Sailfin Cardinalfish, Quinca mirifica Mees 1966


A Sailfin Cardinalfish, Quinca mirifica, photographed in shallow water (<2m) just after dark at Heron Point, Learmonth, Western Australia, November 2019. Source: Glen Whisson / iNaturalist.org. License: CC by Attribution-NonCommercial

Summary:
A relatively large uniformly black cardinalfish with a white tail, found only in coastal waters of north Western Australia. The species has a very tall second dorsal fin with 14 rays, and very long pelvic fins that extend well beyond the anal-fin origin.

Cite this page as:
Bray, D.J. 2019, Quinca mirifica in Fishes of Australia, accessed 29 Sep 2022, https://fishesofaustralia.net.au/home/species/4230

Sailfin Cardinalfish, Quinca mirifica Mees 1966

More Info


Distribution

Endemic to Western Australia, from North West Cape to north of Kalumburu, on the Kimberley Coast. Inhabits dark overhangs and crevices on shallow reefs during the day, emerging to feed at night.
The holotype was collected at low tide on the reef at Cockatoo Island, Yampi Sound.

Features

Dorsal fin VII + I,14; Anal fin 11, 13.

Biology

During courtship, male Sailfin Cardinalfish dramatically change colour from their normal deep-black to a brilliant silvery/white on most of their body including areas of the dorsal and pelvic fins. 

Etymology

The species is named mirifica (= wonderful, strange) presumably in reference to the "unexpected" and "aberrant" character of this species having 14 soft dorsal-fin rays.

Species Citation

Quinca mirifica Mees 1966, J. Roy. Soc. W. A. 49(3): 83, fig. 1. Type locality: Cockatoo Island, Yampi Sound, Western Australia.

Author

Bray, D.J. 2019

Resources

Atlas of Living Australia

Sailfin Cardinalfish, Quinca mirifica Mees 1966

References


Allen, G.R. 1997. Marine Fishes of Tropical Australia and South-east Asia. Perth : Western Australian Museum 292 pp. 106 pls.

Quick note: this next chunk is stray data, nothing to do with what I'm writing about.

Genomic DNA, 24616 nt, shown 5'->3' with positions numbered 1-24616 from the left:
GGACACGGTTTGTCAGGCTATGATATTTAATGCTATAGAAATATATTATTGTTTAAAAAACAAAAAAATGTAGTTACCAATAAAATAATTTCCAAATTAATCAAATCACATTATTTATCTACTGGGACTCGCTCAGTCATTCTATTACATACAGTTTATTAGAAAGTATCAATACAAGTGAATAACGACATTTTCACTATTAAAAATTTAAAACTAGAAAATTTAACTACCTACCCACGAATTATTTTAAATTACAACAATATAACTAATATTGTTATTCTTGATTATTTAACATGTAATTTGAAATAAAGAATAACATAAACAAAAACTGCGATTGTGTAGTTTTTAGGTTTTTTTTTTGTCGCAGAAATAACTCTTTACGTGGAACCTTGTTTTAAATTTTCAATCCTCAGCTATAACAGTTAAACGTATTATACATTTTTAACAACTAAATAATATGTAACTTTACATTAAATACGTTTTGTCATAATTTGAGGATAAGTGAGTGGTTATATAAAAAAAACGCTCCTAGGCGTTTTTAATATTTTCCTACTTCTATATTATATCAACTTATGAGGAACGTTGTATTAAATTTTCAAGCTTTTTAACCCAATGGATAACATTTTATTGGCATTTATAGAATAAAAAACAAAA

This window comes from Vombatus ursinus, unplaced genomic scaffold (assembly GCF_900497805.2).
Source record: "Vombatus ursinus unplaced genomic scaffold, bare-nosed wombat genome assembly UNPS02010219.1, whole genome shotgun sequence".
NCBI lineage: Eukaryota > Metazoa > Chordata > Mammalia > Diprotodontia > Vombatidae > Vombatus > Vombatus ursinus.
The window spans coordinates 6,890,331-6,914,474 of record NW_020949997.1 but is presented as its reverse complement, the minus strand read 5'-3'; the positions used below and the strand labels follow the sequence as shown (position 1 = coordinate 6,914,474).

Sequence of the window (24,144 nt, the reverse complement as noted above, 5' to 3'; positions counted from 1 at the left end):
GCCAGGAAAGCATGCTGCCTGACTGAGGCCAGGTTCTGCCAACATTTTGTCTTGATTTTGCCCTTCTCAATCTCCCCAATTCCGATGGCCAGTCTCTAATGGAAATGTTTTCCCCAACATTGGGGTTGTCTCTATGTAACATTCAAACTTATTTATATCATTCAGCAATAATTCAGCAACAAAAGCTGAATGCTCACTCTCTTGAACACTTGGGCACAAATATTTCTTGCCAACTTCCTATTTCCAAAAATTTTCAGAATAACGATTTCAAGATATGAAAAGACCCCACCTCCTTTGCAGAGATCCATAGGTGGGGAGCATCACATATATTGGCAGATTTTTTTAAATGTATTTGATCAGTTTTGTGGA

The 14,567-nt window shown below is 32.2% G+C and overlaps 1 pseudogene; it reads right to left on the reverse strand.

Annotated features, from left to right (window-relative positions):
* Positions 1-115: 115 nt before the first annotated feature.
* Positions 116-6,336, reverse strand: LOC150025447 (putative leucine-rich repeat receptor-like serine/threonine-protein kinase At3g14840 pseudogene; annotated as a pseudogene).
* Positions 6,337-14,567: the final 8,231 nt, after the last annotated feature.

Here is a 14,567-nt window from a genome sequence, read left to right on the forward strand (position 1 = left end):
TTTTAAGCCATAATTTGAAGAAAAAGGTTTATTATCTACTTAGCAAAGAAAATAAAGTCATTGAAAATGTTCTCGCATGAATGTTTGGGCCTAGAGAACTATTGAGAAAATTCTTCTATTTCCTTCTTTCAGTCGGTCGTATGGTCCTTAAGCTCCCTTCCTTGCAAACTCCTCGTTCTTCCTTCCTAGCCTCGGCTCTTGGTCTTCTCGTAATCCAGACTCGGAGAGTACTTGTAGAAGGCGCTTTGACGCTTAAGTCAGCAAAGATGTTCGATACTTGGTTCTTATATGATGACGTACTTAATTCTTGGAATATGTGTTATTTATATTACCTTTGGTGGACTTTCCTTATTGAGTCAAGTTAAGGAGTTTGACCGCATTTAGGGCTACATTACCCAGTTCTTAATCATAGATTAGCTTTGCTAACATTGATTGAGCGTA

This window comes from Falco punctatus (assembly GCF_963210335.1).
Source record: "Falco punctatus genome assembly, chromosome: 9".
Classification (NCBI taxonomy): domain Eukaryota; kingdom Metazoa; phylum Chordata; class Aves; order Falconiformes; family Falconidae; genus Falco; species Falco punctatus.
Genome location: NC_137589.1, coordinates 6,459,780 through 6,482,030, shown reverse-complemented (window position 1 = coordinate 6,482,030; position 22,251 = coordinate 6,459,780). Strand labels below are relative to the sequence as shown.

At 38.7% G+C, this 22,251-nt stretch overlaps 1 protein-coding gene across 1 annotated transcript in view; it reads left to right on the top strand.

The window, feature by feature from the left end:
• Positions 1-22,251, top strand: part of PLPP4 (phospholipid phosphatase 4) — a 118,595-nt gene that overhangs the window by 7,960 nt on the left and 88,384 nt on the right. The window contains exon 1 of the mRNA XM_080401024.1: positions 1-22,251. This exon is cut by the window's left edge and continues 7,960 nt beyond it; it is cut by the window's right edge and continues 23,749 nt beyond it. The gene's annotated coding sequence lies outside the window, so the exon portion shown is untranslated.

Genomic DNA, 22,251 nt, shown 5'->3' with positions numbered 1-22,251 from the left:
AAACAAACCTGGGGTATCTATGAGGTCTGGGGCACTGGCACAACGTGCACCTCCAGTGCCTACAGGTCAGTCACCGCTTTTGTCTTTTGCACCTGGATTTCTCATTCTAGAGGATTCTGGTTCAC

Allen, G.R. 1999. Apogonidae. pp. 2602-2610 in Carpenter, K.E. & Niem, T.H. (eds) The Living Marine Resources of the Western Central Pacific. FAO Species Identification Guide for Fisheries Purposes. Rome : FAO Vol. 4 pp. 2069-2790.

Allen, G.R. & Swainston, R. 1988. The Marine Fishes of North-Western Australia. A field guide for anglers and divers. Perth, WA : Western Australian Museum vi 201 pp., 70 pls (as Pterapogon mirifica)

Fraser, T.H. & Allen, G.R. 2010. Cardinalfish of the genus Apogonichthyoides Smith, 1949 (Apogonidae) with a description of a new species from the West-Pacific region. Zootaxa 2348: 40-56.

Hutchins, B. 2004. Fishes of the Dampier Archipelago, Western Australia. Records of the Western Australian Museum, Supplement 66: 343–398.

Hutchins, J.B. 1994. A survey of the nearshore reef fish fauna of Western Australia's west and south coasts — The Leeuwin Province. Records of the Western Australian Museum, Supplement 46: 1-66 figs 1-6 

Kuiter, R.H. & Kozawa, T. 2019. Cardinalfishes of the world. New edition. Seaford, Victoria: Aquatic Photographics, and Okazaki, Aichi, Japan:  Anthias, Nexus, 198 pp.

Mabuchi, K., Fraser, T.H., Song, H., Azuma, Y. & Nishida, M. 2014. Revision of the systematics of the cardinalfishes (Percomorpha: Apogonidae) based on molecular analyses and comparative reevaluation of morphological characters. Zootaxa 3846(2): 151–203. Abstract

Mees, G.F. 1966. A new fish of the family Apogonidae from tropical Western Australia. Journal of the Royal Society of Western Australia 49(3): 83-84 fig. 1 See ref at BHL

Vagelli, A.A. 2014. Ephemeral sexual dichromatism in Quinca mirifica (Teleostei, Apogonidae), a black apogonid with solitary behavior. aqua, International Journal of Ichthyology 20(1): 1-10 PDF

Quick Facts


CAAB Code:37327111

Depth:0-15 m

Fishing:Aquarium fish (rare)

Habitat:Reef associated

Max Size:12+ cm SL

Native:Endemic

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